Feeding local population vs food exports
posted by Research Admin 1 on 31 January 2020
AUT news, 30 January, 2020
AUT study shows that food insecurity may be linked to nutritional disparity in global food trade, with high-quality exports and nutrient-poor imports.
The study, led by AUT Emeritus Professor of Nutrition Elaine Rush, compared the nutritional quality of New Zealand’s food exports and imports, from 2016 to 2018, and how many people could be fed based on dietary guidelines.
“New Zealand exports high-quality foods but, at the same time, we know that people are not able to feed themselves well. We need to understand why those who live in a land of plenty are not well nourished,” says Professor Rush.
New Zealand has a population of 4.9 million. Almost 40 per cent of adults and 20 per cent of children live in a household with severe to moderate food insecurity, where food either runs out or less variety is eaten from lack of income.
More than 60 per cent of people do not eat the recommended 5+ servings of fruit and vegetables a day.
The prevalence of obesity, a form of malnutrition and indicator of food insecurity, is 32 per cent among adults and 12 per cent among children.
The study was recently published in the European Journal of Clinical Nutrition.
Researchers analysed New Zealand’s annual food exports and imports in relation to dietary guidelines – six servings of grains, five servings of vegetables and approximately two servings apiece of protein (meat, fish, eggs, legumes and nuts), dairy and fruit a day. For each major food group, they calculated the number of people that could be fed the recommended servings for an entire year.
The study reveals that food exports were dominated by excess servings of dairy and protein (enough to feed 39.3 and 11.7 million people respectively), followed by fruit (10 million) and vegetables (two million). In contrast, the vast majority of food imports were grains (enough to feed nine million people).
“New Zealand’s food exports could meet most of the population’s dietary requirements, except for grains. Intake of dietary fibre is low and unrefined grains should be a major source, but most imported rice and pasta was refined,” says Professor Rush.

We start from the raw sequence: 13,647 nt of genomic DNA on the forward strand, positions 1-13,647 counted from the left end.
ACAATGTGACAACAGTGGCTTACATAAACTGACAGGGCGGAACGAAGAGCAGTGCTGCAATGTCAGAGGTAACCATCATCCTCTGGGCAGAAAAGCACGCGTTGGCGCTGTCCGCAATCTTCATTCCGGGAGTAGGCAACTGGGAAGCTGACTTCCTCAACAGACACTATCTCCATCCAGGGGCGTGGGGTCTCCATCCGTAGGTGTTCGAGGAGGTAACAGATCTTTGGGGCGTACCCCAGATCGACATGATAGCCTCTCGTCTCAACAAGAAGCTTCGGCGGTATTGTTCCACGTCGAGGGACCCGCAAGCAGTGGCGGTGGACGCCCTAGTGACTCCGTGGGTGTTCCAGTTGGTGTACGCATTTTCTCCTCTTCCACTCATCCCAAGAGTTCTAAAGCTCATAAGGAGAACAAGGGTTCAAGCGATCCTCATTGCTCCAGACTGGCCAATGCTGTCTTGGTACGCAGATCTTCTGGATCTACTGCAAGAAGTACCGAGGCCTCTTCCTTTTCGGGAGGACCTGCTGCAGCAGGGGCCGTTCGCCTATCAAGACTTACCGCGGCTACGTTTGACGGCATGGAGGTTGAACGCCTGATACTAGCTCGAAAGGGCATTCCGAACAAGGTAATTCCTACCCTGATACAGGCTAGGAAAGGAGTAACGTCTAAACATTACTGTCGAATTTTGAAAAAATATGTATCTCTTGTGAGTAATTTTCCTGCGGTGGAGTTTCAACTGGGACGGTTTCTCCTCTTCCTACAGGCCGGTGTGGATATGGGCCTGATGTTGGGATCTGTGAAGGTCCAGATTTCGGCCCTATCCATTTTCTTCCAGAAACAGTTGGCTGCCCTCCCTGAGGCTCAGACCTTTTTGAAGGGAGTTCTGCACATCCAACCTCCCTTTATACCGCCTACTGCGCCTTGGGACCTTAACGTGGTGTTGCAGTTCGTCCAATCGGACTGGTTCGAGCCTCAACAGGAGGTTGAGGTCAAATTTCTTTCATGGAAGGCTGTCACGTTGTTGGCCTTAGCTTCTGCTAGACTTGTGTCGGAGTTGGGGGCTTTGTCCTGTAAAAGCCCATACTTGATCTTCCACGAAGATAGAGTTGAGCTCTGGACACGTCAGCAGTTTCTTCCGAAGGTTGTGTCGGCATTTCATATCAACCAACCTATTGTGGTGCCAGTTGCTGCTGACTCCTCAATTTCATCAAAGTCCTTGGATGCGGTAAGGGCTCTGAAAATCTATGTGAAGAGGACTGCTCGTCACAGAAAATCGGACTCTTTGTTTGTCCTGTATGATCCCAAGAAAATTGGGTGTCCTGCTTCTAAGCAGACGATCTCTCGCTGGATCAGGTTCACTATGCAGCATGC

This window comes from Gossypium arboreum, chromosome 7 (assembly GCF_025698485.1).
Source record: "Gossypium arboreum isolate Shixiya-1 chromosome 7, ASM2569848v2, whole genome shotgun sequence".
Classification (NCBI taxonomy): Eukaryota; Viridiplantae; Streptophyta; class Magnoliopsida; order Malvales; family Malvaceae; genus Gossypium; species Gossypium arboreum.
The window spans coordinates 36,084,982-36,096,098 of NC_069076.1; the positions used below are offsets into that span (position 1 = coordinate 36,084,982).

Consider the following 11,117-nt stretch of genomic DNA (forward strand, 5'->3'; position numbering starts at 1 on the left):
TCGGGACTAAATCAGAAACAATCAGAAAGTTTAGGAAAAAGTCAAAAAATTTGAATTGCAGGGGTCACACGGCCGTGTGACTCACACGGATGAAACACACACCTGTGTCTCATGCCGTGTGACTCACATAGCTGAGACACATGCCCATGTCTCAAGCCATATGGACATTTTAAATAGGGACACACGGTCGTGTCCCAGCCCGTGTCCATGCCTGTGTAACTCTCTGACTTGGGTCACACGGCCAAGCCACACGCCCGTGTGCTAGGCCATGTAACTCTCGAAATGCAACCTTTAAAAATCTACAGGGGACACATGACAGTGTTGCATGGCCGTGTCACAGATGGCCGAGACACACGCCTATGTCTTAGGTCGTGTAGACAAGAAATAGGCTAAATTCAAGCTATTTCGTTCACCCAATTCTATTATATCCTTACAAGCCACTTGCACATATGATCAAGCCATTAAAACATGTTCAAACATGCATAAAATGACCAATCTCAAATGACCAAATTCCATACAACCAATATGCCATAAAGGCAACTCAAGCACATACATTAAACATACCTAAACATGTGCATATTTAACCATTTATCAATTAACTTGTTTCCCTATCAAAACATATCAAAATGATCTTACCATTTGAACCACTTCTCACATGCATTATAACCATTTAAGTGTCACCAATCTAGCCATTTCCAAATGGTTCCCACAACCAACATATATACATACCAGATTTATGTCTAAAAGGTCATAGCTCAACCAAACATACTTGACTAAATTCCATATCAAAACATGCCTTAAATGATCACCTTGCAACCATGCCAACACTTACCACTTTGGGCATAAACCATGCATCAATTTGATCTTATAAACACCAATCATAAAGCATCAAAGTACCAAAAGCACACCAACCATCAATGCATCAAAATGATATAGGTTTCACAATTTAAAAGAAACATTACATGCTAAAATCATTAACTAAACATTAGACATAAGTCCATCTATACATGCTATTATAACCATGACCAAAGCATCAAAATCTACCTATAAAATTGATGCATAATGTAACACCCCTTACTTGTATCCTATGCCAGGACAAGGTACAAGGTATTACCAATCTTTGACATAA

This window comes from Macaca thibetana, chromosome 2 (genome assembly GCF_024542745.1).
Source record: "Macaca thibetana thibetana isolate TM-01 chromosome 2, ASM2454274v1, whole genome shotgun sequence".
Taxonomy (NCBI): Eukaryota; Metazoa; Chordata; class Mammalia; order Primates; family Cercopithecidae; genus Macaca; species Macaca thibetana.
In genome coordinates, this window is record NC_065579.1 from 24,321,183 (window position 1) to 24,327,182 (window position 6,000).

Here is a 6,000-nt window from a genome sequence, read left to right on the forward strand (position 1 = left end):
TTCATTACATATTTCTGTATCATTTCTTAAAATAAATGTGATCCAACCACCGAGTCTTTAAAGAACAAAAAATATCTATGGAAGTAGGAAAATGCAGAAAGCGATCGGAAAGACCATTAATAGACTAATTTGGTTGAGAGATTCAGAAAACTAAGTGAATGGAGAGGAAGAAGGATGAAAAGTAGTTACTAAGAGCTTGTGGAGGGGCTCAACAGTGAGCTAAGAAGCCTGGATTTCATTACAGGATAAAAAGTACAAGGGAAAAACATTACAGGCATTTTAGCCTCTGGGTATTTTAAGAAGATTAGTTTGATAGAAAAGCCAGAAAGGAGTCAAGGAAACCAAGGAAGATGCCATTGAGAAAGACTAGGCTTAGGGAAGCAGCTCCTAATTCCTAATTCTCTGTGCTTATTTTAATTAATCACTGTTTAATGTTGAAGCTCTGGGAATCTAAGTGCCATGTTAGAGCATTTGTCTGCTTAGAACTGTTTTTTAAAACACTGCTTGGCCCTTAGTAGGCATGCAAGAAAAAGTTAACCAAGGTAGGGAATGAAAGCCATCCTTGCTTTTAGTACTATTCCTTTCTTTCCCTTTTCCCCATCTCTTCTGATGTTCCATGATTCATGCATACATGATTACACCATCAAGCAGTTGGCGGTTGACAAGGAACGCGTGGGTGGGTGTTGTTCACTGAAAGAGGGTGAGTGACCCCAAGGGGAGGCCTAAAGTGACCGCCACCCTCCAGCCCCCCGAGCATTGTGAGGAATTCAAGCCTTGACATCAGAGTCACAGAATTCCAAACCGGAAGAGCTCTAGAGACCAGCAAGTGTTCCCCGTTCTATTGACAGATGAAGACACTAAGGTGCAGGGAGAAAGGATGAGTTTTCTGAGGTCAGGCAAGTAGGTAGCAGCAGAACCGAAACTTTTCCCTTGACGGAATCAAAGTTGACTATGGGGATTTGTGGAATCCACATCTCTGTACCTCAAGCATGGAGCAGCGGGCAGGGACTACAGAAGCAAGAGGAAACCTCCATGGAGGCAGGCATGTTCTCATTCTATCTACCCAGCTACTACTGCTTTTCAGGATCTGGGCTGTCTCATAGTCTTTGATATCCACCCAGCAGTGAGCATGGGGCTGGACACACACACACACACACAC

“High-nutrient foods were exported for income. Meanwhile, a large proportion of imports, which are a cost to New Zealand, included discretionary and nutrient-poor foods. Sugar and wheat were imported in the largest quantities – for both, the equivalent of 300g per person every day for a year.
“This disconnect has long-term implications for nutrition-related non-communicable diseases, healthcare and productivity.”
Agriculture drives New Zealand’s economy alongside tourism.
In 2016, more than 12 million hectares (45 per cent of total land area) were farmed for agriculture and horticulture, including beef and lamb (71 per cent), dairy (21 per cent) and grains (1.7 per cent). Only two per cent of farmed land was used for vegetables and fruit, including wine.
“Food insecurity and nutritional inequities in diet highlight the need for policy that considers the wellbeing of the local population as well as the drive to export premium foods to increase income from trade,” says Professor Rush.
“Improved access to the foods included in dietary guidelines and restriction of imports of discretionary food requires concentrated action at local, national and global levels.
“A country that can produce more than enough high-quality food should feed its own first.”